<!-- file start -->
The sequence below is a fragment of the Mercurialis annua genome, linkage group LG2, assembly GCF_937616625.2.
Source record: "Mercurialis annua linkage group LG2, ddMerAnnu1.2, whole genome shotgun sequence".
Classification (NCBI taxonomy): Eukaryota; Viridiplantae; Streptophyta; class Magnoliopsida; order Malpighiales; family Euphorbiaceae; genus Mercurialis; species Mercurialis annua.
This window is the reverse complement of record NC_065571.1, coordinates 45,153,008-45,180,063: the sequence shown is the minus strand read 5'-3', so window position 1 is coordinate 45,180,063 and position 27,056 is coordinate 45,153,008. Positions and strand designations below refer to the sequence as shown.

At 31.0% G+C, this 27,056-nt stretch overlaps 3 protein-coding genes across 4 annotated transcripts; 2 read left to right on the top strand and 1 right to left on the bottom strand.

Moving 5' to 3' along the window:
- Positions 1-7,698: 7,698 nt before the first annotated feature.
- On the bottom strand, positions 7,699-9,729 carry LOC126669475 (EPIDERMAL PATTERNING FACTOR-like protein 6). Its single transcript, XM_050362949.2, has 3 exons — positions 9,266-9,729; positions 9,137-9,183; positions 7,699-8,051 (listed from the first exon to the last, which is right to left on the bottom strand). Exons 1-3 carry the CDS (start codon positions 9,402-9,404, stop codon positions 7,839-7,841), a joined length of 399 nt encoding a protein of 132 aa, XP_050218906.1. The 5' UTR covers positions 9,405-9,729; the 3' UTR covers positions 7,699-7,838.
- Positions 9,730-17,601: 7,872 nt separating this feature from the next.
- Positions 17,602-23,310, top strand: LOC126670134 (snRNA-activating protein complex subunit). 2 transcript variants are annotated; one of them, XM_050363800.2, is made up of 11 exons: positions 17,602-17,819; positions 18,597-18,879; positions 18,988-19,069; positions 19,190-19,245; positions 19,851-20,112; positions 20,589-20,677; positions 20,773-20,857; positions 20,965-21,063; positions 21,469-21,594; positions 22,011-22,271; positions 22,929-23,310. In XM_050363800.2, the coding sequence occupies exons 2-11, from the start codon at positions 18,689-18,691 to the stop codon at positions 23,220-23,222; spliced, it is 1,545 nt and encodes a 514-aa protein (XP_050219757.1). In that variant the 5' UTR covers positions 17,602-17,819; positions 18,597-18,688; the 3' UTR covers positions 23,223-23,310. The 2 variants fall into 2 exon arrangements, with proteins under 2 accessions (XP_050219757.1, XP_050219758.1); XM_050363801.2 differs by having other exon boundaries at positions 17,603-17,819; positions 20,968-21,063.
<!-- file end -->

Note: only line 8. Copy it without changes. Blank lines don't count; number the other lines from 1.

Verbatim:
- On the bottom strand, positions 7,699-9,729 carry LOC126669475 (EPIDERMAL PATTERNING FACTOR-like protein 6). Its single transcript, XM_050362949.2, has 3 exons — positions 9,266-9,729; positions 9,137-9,183; positions 7,699-8,051 (listed from the first exon to the last, which is right to left on the bottom strand). Exons 1-3 carry the CDS (start codon positions 9,402-9,404, stop codon positions 7,839-7,841), a joined length of 399 nt encoding a protein of 132 aa, XP_050218906.1. The 5' UTR covers positions 9,405-9,729; the 3' UTR covers positions 7,699-7,838.